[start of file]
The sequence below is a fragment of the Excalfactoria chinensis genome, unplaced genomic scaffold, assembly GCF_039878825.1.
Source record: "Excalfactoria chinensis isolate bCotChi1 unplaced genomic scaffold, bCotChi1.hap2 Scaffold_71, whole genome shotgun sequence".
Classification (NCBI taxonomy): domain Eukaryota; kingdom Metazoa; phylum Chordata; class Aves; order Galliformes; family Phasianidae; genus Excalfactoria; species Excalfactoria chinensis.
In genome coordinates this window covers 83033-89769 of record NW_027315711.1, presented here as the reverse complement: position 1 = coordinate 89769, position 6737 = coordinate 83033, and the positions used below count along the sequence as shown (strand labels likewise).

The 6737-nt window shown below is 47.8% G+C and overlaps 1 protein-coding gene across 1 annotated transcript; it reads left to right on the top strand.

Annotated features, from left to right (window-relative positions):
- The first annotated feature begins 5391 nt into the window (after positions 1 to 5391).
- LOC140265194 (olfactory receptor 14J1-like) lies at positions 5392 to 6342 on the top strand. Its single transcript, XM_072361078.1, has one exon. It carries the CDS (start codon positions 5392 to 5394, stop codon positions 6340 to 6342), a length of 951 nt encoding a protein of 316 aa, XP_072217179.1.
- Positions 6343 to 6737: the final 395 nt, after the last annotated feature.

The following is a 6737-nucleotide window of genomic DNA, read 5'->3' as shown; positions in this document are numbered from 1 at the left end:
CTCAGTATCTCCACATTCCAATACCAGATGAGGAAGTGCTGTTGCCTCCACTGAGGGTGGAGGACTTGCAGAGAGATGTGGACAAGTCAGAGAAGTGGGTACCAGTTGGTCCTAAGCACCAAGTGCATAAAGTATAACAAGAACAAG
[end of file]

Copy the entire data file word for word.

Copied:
The sequence below is a fragment of the Excalfactoria chinensis genome, unplaced genomic scaffold, assembly GCF_039878825.1.
Source record: "Excalfactoria chinensis isolate bCotChi1 unplaced genomic scaffold, bCotChi1.hap2 Scaffold_71, whole genome shotgun sequence".
Classification (NCBI taxonomy): domain Eukaryota; kingdom Metazoa; phylum Chordata; class Aves; order Galliformes; family Phasianidae; genus Excalfactoria; species Excalfactoria chinensis.
In genome coordinates this window covers 83033-89769 of record NW_027315711.1, presented here as the reverse complement: position 1 = coordinate 89769, position 6737 = coordinate 83033, and the positions used below count along the sequence as shown (strand labels likewise).

The 6737-nt window shown below is 47.8% G+C and overlaps 1 protein-coding gene across 1 annotated transcript; it reads left to right on the top strand.

Annotated features, from left to right (window-relative positions):
- The first annotated feature begins 5391 nt into the window (after positions 1 to 5391).
- LOC140265194 (olfactory receptor 14J1-like) lies at positions 5392 to 6342 on the top strand. Its single transcript, XM_072361078.1, has one exon. It carries the CDS (start codon positions 5392 to 5394, stop codon positions 6340 to 6342), a length of 951 nt encoding a protein of 316 aa, XP_072217179.1.
- Positions 6343 to 6737: the final 395 nt, after the last annotated feature.

The following is a 6737-nucleotide window of genomic DNA, read 5'->3' as shown; positions in this document are numbered from 1 at the left end:
CTCAGTATCTCCACATTCCAATACCAGATGAGGAAGTGCTGTTGCCTCCACTGAGGGTGGAGGACTTGCAGAGAGATGTGGACAAGTCAGAGAAGTGGGTACCAGTTGGTCCTAAGCACCAAGTGCATAAAGTATAACAAGAACAAG